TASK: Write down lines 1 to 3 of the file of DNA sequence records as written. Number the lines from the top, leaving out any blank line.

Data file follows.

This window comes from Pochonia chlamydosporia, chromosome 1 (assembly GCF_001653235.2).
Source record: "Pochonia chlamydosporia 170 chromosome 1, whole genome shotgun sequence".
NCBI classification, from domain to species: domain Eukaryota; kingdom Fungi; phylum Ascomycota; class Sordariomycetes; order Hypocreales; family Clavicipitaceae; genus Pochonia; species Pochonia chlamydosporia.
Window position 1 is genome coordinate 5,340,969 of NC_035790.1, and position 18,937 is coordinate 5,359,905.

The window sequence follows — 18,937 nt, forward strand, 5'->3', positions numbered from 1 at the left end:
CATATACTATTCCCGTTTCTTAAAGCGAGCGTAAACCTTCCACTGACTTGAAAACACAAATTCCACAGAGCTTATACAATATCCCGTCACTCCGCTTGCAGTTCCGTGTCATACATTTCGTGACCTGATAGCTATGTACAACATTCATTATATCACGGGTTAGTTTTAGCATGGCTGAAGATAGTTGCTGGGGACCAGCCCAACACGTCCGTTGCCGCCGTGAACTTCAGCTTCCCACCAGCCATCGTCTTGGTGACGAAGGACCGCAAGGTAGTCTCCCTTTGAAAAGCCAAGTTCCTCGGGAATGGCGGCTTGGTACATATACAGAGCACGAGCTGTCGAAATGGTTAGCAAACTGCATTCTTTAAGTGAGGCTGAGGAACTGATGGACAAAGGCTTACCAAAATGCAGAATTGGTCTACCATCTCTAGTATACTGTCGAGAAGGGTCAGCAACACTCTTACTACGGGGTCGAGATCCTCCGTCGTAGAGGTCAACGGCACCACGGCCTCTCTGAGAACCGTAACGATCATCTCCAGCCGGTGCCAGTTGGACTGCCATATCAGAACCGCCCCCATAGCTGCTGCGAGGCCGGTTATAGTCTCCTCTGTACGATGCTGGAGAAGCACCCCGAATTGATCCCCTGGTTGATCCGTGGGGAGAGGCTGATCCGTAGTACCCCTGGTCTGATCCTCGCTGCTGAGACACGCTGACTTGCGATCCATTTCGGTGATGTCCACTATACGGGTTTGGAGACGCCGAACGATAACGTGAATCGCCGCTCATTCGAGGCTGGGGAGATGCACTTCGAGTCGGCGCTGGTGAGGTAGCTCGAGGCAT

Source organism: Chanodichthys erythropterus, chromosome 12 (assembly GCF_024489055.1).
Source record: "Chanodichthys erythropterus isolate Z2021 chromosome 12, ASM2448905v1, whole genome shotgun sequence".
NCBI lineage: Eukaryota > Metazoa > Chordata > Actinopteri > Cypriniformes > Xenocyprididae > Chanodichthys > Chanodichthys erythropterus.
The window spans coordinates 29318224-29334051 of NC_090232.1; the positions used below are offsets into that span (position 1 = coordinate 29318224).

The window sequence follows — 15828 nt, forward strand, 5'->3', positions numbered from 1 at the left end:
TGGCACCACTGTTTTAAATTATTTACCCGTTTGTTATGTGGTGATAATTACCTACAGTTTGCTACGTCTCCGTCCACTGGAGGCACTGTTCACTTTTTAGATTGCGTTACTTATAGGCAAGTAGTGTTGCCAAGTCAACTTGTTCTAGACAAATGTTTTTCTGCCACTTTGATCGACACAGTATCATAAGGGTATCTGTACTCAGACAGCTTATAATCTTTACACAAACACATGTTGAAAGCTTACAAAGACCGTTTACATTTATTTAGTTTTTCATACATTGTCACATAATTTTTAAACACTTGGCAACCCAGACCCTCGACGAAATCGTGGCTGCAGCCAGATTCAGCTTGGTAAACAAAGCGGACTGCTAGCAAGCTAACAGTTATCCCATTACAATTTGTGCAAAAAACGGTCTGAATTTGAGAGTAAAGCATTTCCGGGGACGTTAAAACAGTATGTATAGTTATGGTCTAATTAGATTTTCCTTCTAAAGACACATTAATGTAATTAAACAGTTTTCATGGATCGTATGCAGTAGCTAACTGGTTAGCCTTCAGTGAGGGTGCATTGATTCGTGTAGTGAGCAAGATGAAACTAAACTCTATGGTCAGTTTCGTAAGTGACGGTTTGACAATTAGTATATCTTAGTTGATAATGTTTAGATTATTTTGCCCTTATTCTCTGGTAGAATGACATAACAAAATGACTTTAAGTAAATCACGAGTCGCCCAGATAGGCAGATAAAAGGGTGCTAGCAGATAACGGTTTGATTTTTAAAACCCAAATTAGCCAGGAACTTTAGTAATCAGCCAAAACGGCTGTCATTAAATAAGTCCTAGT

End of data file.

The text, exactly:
This window comes from Pochonia chlamydosporia, chromosome 1 (assembly GCF_001653235.2).
Source record: "Pochonia chlamydosporia 170 chromosome 1, whole genome shotgun sequence".
NCBI classification, from domain to species: domain Eukaryota; kingdom Fungi; phylum Ascomycota; class Sordariomycetes; order Hypocreales; family Clavicipitaceae; genus Pochonia; species Pochonia chlamydosporia.